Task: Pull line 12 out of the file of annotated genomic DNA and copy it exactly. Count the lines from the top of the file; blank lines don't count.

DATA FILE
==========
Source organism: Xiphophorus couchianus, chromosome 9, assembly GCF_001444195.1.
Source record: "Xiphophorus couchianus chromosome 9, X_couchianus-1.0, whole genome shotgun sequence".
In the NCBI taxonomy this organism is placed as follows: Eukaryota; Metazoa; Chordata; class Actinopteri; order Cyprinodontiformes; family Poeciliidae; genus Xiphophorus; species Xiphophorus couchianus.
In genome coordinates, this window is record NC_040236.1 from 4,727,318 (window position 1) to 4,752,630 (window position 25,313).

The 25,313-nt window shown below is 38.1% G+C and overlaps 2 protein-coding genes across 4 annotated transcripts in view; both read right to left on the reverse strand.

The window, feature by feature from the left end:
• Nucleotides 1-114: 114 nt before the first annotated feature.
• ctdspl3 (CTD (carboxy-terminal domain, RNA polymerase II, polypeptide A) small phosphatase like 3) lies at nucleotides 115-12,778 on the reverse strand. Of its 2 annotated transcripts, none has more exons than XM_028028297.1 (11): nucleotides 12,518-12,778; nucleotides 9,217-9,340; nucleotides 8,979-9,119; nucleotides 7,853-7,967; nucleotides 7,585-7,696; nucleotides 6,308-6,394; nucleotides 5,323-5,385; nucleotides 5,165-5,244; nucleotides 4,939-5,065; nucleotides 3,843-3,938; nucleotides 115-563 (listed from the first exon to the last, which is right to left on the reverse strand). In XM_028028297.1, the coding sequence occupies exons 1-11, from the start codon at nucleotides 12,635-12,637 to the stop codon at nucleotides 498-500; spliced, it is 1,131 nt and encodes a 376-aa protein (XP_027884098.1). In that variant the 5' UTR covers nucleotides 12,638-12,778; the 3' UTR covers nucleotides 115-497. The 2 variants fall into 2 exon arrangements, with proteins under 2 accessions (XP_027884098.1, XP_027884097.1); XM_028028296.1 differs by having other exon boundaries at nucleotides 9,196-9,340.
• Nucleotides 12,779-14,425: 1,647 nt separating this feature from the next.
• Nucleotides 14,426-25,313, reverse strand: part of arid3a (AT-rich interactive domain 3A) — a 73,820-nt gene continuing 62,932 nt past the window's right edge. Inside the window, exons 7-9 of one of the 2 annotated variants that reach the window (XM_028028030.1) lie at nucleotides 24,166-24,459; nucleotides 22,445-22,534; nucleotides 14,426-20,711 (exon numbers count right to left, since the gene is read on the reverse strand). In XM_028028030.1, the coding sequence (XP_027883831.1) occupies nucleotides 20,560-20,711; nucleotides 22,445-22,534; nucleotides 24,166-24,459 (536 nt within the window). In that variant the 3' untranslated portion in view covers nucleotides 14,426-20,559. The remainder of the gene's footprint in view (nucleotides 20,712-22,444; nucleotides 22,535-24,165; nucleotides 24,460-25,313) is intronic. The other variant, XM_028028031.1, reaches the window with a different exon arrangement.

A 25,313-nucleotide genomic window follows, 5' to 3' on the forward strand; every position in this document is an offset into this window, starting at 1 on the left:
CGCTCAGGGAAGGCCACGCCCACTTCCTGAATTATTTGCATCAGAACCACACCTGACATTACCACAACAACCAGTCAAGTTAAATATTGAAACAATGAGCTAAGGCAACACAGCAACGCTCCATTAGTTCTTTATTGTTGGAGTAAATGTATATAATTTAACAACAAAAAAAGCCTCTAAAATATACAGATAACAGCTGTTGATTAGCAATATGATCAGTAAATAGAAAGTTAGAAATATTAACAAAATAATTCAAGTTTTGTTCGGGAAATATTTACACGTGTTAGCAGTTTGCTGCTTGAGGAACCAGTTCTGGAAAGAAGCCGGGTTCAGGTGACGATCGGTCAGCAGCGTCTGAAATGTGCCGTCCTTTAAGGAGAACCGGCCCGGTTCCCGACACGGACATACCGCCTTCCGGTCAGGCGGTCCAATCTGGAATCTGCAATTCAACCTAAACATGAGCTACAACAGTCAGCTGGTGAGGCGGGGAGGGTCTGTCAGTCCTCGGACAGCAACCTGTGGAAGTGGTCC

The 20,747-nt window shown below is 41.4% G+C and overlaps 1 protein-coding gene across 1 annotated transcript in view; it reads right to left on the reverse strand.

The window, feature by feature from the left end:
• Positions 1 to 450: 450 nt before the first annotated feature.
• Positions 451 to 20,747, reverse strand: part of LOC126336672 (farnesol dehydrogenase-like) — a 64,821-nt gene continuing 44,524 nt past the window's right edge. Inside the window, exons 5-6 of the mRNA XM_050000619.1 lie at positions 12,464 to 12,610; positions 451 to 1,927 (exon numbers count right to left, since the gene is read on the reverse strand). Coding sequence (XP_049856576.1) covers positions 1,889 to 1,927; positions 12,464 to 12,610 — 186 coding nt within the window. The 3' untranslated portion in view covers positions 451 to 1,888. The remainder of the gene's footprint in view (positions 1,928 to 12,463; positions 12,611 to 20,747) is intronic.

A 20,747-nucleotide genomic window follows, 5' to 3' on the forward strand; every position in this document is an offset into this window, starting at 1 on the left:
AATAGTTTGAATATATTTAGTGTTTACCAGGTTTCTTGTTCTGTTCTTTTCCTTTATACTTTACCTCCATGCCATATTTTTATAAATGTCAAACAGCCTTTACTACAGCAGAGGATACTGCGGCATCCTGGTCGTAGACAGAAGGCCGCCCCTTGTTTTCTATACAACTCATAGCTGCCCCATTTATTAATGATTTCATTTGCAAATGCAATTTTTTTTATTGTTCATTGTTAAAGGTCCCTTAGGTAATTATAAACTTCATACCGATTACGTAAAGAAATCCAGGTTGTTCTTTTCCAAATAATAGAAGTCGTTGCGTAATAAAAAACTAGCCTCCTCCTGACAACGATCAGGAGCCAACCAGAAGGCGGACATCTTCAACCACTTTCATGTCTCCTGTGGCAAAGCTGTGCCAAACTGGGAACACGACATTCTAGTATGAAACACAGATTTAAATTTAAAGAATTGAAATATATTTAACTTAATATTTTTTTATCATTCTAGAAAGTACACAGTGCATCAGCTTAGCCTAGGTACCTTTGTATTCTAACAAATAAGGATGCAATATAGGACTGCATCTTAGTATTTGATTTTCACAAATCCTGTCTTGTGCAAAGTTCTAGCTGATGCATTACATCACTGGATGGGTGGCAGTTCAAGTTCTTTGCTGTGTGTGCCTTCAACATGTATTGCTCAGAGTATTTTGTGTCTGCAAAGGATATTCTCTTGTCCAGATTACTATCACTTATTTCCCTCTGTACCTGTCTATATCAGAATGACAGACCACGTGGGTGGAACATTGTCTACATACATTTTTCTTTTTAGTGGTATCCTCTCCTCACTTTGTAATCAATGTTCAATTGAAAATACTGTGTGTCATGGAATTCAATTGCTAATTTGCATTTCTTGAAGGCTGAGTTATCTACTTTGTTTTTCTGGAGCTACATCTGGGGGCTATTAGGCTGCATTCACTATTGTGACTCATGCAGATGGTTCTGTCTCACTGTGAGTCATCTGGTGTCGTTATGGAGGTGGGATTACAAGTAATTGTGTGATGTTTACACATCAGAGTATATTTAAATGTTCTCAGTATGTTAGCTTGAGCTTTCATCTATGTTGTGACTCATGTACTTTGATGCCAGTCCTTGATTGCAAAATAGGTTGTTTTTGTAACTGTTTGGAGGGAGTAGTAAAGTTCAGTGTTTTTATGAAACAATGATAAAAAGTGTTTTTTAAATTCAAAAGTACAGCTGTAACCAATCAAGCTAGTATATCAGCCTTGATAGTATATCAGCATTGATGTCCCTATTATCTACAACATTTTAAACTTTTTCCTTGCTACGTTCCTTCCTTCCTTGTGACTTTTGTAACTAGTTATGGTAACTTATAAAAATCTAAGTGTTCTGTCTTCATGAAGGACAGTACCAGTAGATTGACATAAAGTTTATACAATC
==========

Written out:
CGCTCAGGGAAGGCCACGCCCACTTCCTGAATTATTTGCATCAGAACCACACCTGACATTACCACAACAACCAGTCAAGTTAAATATTGAAACAATGAGCTAAGGCAACACAGCAACGCTCCATTAGTTCTTTATTGTTGGAGTAAATGTATATAATTTAACAACAAAAAAAGCCTCTAAAATATACAGATAACAGCTGTTGATTAGCAATATGATCAGTAAATAGAAAGTTAGAAATATTAACAAAATAATTCAAGTTTTGTTCGGGAAATATTTACACGTGTTAGCAGTTTGCTGCTTGAGGAACCAGTTCTGGAAAGAAGCCGGGTTCAGGTGACGATCGGTCAGCAGCGTCTGAAATGTGCCGTCCTTTAAGGAGAACCGGCCCGGTTCCCGACACGGACATACCGCCTTCCGGTCAGGCGGTCCAATCTGGAATCTGCAATTCAACCTAAACATGAGCTACAACAGTCAGCTGGTGAGGCGGGGAGGGTCTGTCAGTCCTCGGACAGCAACCTGTGGAAGTGGTCC